Information analysis and risk management by cartography

Keiichi ISHIDA

ABSG Consulting Inc. Tokyo Japan


By the Central Disaster Management Council: The Cabinet Office of Japanese government, the earthquake risk is extremely high in Japan. Consequently, the necessity of effective risk control to minimize the influence of such an earthquake is rising. Thus, studies to assess the vulnerability to earthquake are required. When a great earthquake causes extensive damage to the headquarters of a company, it is difficult to continue business same as usual. Therefore it is natural that a company wants to have a backup data centre or a backup office in the light of the risk management.

In this paper, the validity of the analysis by cartography is discussed taking the case of choosing a backup data centre. A quantitative analysis of PML (Probable Maximum Loss), for example, is effective for the evaluation of risk. PML represents the percent of the restoration cost of building after earthquake. Then, it is desirable to choose a building whose numerical value of PML is low. The resultant of PML shows us if it is a high risk or not. However, the problem is the case where there are similar PML for some candidate buildings. In what way are those building similar? For this question, I propose to use cartography for information analysis. Especially, I introduce the Ordonnable Matrix that makes us possible to show, all at once, a ensemble information and low end information.

I evaluate 9 candidate sites for the backup data centre which escapes disaster at the same time as the Headquarter on assumption that we are hit by 19 great earthquakes.

The value in each cell indicates the seismic intensity based on the JMA seismic intensity scale (This is a scale used in Japan. JMA 7 is maximum.). Let the candidate sites be the horizontal axis, and the earthquake sources the vertical axis. The candidate sites are arranged in order of the distance from the Headquarter. The earthquake source ID is arranged by number. From Table 1, it is difficult to sort useful information, compare the candidate sites, and select better one. Then, I propose the analysis by Ordonnable Matrix. This is the illustration of the numerical value of each cell of a tabulation. The Table 2 shows that the darker of the colour of the cell becomes, the greater the earthquake is. In this analysis, the understanding of the whole table will be easy by the use of the six visual effects equivalent to the JMA. And I take, other information, the solidness of the ground and add it into Ordonnable Matrix as the width of each column of matrix. The solidness is given in terms of 3 levels; firm, average, and soft. The softer the ground is, the easier it is to quake, and I make the matrix wider so that it seems to do more harm. After making the matrix in visual, in order to grasp the whole image, lines of matrix are exchange to improve the visual effect.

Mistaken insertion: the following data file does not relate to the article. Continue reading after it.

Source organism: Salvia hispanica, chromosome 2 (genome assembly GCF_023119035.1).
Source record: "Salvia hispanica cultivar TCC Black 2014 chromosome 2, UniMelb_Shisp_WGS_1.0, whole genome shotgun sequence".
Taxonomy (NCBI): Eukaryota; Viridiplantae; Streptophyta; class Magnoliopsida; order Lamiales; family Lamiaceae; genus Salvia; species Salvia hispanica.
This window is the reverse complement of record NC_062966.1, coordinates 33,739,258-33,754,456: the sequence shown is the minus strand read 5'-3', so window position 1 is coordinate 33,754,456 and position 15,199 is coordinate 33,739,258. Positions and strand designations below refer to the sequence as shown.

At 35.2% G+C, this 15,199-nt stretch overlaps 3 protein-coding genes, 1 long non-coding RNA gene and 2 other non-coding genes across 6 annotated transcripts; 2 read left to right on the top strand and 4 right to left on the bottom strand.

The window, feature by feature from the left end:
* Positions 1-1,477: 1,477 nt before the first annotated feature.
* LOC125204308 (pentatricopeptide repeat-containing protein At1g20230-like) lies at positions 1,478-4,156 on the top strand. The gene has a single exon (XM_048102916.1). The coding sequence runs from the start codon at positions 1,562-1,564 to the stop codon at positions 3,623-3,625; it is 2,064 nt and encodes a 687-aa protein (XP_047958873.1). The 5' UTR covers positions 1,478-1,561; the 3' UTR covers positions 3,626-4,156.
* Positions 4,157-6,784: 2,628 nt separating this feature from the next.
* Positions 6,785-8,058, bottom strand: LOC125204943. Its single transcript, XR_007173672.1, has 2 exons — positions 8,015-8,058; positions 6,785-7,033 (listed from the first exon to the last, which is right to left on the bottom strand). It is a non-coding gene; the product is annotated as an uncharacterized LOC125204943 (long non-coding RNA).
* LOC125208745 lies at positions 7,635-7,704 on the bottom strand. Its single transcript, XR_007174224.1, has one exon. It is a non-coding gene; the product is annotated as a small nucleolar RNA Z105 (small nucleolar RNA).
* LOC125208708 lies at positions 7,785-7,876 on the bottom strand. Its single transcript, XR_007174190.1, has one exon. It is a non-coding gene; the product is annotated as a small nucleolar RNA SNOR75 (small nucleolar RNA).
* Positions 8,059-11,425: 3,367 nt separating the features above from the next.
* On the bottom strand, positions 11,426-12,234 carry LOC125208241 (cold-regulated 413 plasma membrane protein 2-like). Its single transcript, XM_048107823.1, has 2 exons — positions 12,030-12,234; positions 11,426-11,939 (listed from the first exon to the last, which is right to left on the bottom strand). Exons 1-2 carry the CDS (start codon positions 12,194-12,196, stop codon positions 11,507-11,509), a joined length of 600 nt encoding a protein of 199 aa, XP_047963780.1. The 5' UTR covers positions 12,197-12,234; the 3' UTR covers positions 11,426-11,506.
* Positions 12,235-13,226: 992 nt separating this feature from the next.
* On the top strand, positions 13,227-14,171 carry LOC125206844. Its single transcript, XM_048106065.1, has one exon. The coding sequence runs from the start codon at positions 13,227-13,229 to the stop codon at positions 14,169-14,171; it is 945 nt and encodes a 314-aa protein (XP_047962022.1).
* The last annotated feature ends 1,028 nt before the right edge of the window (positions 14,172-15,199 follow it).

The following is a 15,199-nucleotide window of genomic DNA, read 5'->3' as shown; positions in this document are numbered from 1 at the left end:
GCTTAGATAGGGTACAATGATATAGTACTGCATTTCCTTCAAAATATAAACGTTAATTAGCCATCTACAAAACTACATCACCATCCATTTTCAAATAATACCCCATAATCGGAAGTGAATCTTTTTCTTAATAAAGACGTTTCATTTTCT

The candidate site A, which is located only 4 km away from the headquarter, has almost the same earthquake hazard as that of the Headquarter against the expected 19 earthquakes. That is, there is a strong correlation of the risk between the Headquarter and the site A. The candidate site H or J is far away from the Headquarter, so the possibility of a simultaneous damage by the same earthquake is low among them. But the earthquake hazard is high. (The column widths are wide. This means that these sites are easy to quake.) The site F is possible to take a better candidate as a backup data centre. Because site F dont have simultaneous disaster with Headquarter and where the earthquake hazard in the site is low.

As this example, it is often important to use appropriate information effectively in the aggregation of information. In that case, the integration information will be important. I want to propose the cartography is a distinguishing method of information.


BERTIN Jacques. Sémiologie graphique. Paris: Mouton, 1966, 432p.

BERTIN Jacques. La graphique et le traitement graphique de linformation (japanese)Tokyo: Heibon-sha, 1982, 277p.

STEINBRUGGE Karl V. Earthquakes, Volcanoes, and Tsunami; An Anatomy of Hazards. NY: Skandia america group, 1982, 392p